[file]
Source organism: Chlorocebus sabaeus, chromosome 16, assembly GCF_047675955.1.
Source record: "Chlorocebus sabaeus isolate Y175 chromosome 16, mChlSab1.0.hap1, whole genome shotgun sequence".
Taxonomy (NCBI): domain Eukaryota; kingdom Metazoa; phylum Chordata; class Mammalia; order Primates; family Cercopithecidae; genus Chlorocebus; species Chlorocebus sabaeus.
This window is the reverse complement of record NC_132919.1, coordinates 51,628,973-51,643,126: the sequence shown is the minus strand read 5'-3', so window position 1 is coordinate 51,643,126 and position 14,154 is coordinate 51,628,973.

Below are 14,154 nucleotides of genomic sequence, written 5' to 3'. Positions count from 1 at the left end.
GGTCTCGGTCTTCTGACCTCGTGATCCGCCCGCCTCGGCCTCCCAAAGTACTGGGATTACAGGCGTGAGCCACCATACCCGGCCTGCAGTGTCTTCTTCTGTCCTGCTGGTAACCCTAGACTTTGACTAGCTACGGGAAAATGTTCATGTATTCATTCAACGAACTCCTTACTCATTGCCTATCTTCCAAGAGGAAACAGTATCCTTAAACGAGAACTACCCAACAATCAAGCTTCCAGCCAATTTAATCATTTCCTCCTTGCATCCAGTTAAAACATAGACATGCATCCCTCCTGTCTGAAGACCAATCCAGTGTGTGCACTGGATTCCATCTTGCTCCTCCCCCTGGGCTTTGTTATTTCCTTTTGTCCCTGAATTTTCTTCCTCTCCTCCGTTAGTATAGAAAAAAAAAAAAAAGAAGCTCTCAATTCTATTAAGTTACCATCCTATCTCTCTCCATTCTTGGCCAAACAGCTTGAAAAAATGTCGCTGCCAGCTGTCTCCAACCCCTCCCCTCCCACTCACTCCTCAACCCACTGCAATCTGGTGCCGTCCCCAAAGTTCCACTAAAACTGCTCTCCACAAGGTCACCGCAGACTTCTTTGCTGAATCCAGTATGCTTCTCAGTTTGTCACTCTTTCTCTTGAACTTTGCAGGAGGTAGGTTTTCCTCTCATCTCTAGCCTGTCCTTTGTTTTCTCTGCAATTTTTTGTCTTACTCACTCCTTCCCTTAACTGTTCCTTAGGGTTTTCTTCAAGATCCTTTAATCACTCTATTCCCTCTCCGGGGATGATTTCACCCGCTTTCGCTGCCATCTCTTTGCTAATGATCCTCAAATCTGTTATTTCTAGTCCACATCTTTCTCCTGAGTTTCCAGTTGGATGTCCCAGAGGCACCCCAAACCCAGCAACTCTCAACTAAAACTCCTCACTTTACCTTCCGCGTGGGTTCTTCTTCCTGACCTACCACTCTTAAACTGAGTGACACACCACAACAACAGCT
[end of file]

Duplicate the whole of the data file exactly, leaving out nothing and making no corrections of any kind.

Source organism: Chlorocebus sabaeus, chromosome 16, assembly GCF_047675955.1.
Source record: "Chlorocebus sabaeus isolate Y175 chromosome 16, mChlSab1.0.hap1, whole genome shotgun sequence".
Taxonomy (NCBI): domain Eukaryota; kingdom Metazoa; phylum Chordata; class Mammalia; order Primates; family Cercopithecidae; genus Chlorocebus; species Chlorocebus sabaeus.
This window is the reverse complement of record NC_132919.1, coordinates 51,628,973-51,643,126: the sequence shown is the minus strand read 5'-3', so window position 1 is coordinate 51,643,126 and position 14,154 is coordinate 51,628,973.

Below are 14,154 nucleotides of genomic sequence, written 5' to 3'. Positions count from 1 at the left end.
GGTCTCGGTCTTCTGACCTCGTGATCCGCCCGCCTCGGCCTCCCAAAGTACTGGGATTACAGGCGTGAGCCACCATACCCGGCCTGCAGTGTCTTCTTCTGTCCTGCTGGTAACCCTAGACTTTGACTAGCTACGGGAAAATGTTCATGTATTCATTCAACGAACTCCTTACTCATTGCCTATCTTCCAAGAGGAAACAGTATCCTTAAACGAGAACTACCCAACAATCAAGCTTCCAGCCAATTTAATCATTTCCTCCTTGCATCCAGTTAAAACATAGACATGCATCCCTCCTGTCTGAAGACCAATCCAGTGTGTGCACTGGATTCCATCTTGCTCCTCCCCCTGGGCTTTGTTATTTCCTTTTGTCCCTGAATTTTCTTCCTCTCCTCCGTTAGTATAGAAAAAAAAAAAAAAGAAGCTCTCAATTCTATTAAGTTACCATCCTATCTCTCTCCATTCTTGGCCAAACAGCTTGAAAAAATGTCGCTGCCAGCTGTCTCCAACCCCTCCCCTCCCACTCACTCCTCAACCCACTGCAATCTGGTGCCGTCCCCAAAGTTCCACTAAAACTGCTCTCCACAAGGTCACCGCAGACTTCTTTGCTGAATCCAGTATGCTTCTCAGTTTGTCACTCTTTCTCTTGAACTTTGCAGGAGGTAGGTTTTCCTCTCATCTCTAGCCTGTCCTTTGTTTTCTCTGCAATTTTTTGTCTTACTCACTCCTTCCCTTAACTGTTCCTTAGGGTTTTCTTCAAGATCCTTTAATCACTCTATTCCCTCTCCGGGGATGATTTCACCCGCTTTCGCTGCCATCTCTTTGCTAATGATCCTCAAATCTGTTATTTCTAGTCCACATCTTTCTCCTGAGTTTCCAGTTGGATGTCCCAGAGGCACCCCAAACCCAGCAACTCTCAACTAAAACTCCTCACTTTACCTTCCGCGTGGGTTCTTCTTCCTGACCTACCACTCTTAAACTGAGTGACACACCACAACAACAGCT